Religious LGBTQ youth protest far right Noam in the streets of Jerusalem

LGBTQ youth stood next to Noam booths in Jerusalem with rainbow flags and signs reading “Love your fellow as yourself” in Hebrew and rainbow colors.

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September 5, 2019 19:51
4 minute read.
LGBTQ youth protest against far right Noam party at Mahane Yehuda market in Jerusalem

LGBTQ youth protest against far right Noam party at Mahane Yehuda market in Jerusalem. (photo credit: Courtesy)

Religious Jewish LGBTQ youth went out to the streets of Jerusalem to protest against the anti-LGBT far right Noam party last week, as the party set up booths around the city to hand out pamphlets and campaign material discussing their platform.

Noam is an extremist party established by radical elements from the hard-line wing of the religious-Zionist community – specifically, close associates and allies of Rabbi Zvi Yisrael Tau, president of Yeshivat Har Hamor.

The party set up booths around the country manned by activists handing out pamphlets explaining Noam’s plan to make Israel “a normal nation” with anti-LGBTQ and anti-reform movement slogans.

LGBTQ youth stood next to Noam booths in Jerusalem with rainbow flags and signs reading “Love your fellow as yourself” in Hebrew and rainbow colors.

“It’s impossible to leave your house without seeing signs saying you’re not normal,” said Ido Zangen, the coordinator of the Beit Midrash in the Israel Gay Youth movement and an initiator of the protests, to The Jerusalem Post.

“We saw these signs and activists calling us not normal day after day and we finally understood that we can’t be silent with this. We can’t be silent with this dehumanization. This campaign simply is dehumanization of LGBTQ people.”

Noam’s slogan stating that LGBTQ people are not normal is the first step of stripping away the humanity of LGBTQ people, explained Ido.

“For three days we stood in the [Mahane Yehuda] shuk and just stood right next to Noam’s central booth quietly with the signs and pride flags to show that we’re here,” said Ido. “The LGBTQ community is here, stands up for its rights and isn’t scared to look people who call them not normal in the eye and to tell them that we’re here and we’re bringing messages of love.”

The group of religious LGBTQ youth received mixed responses. While most of the passersby responded positively or, at least, not negatively, there were some people who cursed, some who even spit, and even some who threatened them. At one point, someone even pushed one of them and became violent.

“A lot of people talked with us with respect and well wishes and even many of those who argued with us were pleasant and didn’t speak in a negative way. It was also nice to show Noam that most of the public sees us as normal, equal, positive people unlike them and talked to us and not them,” said Ido.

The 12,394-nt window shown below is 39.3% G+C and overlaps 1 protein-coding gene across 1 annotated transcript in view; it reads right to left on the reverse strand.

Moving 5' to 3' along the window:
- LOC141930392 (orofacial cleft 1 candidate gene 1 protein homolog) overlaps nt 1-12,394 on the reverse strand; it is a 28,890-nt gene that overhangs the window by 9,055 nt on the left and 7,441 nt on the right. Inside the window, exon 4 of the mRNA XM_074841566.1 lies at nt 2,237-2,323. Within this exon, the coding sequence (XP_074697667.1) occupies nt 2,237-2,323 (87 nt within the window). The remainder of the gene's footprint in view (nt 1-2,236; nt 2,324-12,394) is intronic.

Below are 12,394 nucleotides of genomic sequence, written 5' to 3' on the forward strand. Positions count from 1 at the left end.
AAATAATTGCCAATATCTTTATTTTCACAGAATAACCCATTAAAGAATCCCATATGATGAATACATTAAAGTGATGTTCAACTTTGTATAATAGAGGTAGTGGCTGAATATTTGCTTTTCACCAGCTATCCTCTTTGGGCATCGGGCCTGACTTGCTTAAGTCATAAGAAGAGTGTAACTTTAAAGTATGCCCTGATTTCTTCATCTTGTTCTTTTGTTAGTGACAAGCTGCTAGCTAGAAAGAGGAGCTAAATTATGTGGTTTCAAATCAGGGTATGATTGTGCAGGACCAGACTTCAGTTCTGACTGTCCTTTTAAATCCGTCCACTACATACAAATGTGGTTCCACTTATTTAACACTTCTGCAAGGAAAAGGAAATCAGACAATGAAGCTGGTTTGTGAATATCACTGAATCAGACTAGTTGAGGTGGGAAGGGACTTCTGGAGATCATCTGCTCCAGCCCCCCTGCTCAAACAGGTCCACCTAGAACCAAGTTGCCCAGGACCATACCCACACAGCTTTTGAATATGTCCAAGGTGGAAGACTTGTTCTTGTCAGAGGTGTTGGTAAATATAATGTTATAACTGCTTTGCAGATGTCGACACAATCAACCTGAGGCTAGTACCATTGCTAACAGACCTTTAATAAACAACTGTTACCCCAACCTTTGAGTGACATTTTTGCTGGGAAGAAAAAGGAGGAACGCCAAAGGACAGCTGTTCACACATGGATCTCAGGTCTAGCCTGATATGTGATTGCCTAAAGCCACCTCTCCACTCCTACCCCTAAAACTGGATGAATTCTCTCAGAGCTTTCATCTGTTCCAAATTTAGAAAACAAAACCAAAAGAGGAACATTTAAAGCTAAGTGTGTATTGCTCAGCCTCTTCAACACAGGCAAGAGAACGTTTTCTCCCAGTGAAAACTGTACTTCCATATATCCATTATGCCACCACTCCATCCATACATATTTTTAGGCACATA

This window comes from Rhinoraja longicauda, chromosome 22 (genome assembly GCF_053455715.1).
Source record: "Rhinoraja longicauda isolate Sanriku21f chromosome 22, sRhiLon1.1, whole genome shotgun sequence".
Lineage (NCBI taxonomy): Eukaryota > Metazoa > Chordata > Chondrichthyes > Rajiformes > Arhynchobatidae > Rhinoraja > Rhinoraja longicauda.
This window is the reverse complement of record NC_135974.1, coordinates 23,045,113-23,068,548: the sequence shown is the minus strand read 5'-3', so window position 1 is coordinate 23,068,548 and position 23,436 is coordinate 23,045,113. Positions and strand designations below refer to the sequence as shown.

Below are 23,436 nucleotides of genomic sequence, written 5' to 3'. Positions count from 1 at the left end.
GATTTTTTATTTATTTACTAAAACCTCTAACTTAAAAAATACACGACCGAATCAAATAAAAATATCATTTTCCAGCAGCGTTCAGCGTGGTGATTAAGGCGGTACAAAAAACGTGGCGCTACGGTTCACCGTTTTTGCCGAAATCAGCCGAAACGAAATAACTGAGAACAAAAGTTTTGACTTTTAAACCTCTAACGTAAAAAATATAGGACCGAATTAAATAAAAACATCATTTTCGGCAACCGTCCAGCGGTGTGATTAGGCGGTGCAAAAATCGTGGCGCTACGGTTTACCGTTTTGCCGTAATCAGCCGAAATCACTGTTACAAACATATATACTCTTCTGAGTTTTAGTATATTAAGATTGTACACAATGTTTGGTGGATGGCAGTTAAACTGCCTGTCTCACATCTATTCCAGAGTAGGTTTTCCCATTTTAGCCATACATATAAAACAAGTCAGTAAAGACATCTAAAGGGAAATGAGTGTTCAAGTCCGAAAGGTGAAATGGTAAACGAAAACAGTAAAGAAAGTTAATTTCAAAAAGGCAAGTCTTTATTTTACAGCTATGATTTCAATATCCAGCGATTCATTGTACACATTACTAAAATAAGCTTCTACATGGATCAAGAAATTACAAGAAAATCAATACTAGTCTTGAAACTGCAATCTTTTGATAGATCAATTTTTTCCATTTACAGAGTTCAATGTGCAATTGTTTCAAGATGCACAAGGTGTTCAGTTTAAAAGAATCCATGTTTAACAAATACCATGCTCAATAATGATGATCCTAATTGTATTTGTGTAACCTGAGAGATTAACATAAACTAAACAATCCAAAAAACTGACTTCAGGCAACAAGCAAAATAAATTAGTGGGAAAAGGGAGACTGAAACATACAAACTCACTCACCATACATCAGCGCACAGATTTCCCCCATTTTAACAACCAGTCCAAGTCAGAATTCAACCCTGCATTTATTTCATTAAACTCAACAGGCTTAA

The protesters wanted to show LGBTQ youth that they haven’t been abandoned. “LBGTQ youth experienced a lot of distress in Noam’s campaign. They were afraid to walk the streets. Every time they walked into Noam activists, they felt a lot of pressure and anxious and we were there to help them stay calm. We also wanted to show Jerusalemites that they’ve had a campaign of dehumanization flowing through their streets and they haven’t done anything about it.”

When asked why he feels like Noam, a party which is not expected to pass the election threshold, needs to be protested against, Ido responded that it’s not a matter of whether they pass the election threshold or not; a campaign that dehumanizes people must be protested against.

“Imagine that in European nations there was a campaign with the slogan ‘a normal nation in our land.’ It would be clear to everyone that ‘normal’ in this case means ‘not Jewish.’ How would you feel? How would you react? Campaigns like this are dangerous and must be responded to immediately,” explained Ido.

“Noam is not just some insignificant thing for religious LGBTQ youth. Many of us have friends and family who volunteer in Noam and cause a lot of distress that leads to many LGBTQ being afraid to go out. Noam isn’t a joking matter. Whether it passes the election threshold is unimportant. What is important is that right now, they are conducting a dehumanization campaign against LGBTQ people and we cannot be quiet with this.”

The beit midrash that Ido coordinates is made up of dozens of LGBTQ youth between 14-23 years-old who come together and learn Torah. The classes are organized and taught by the youth themselves. About 20-30 people attend each meeting and all together around 80 youth have attended the beit midrash at some point in the past year.

For Ido, the beit midrash is important because it represents the overlap and connection of his religious identity and his LGBTQ identity that are both important to him.

“I’m very proud of my Jewish identity and my Jewish roots and I’m very proud of my LGBTQ identity and I’m very proud to head the beit midrash and to show LGBTQ youth that they can combine the two sides and that there’s a lot of common ground between the LGBTQ identity and Judaism,” explained Ido. “You can be both LGBTQ and Jewish. You can even be religious and LGBTQ. Our way is not the way of hate.”

Recently, the beit midrash released a book titled “Lev Avot” (The Heart of our Forefathers) consisting of pieces written by members of the beit midrash on various parts of the Jewish book Pirkei Avot that discusses morals and wisdom from 2000 years ago. The pieces included thoughts, personal connections and poems about the various teachings in Pirkei Avot. It is one of the few Jewish religious books written by LGBTQ people and over 150 copies have been sold.


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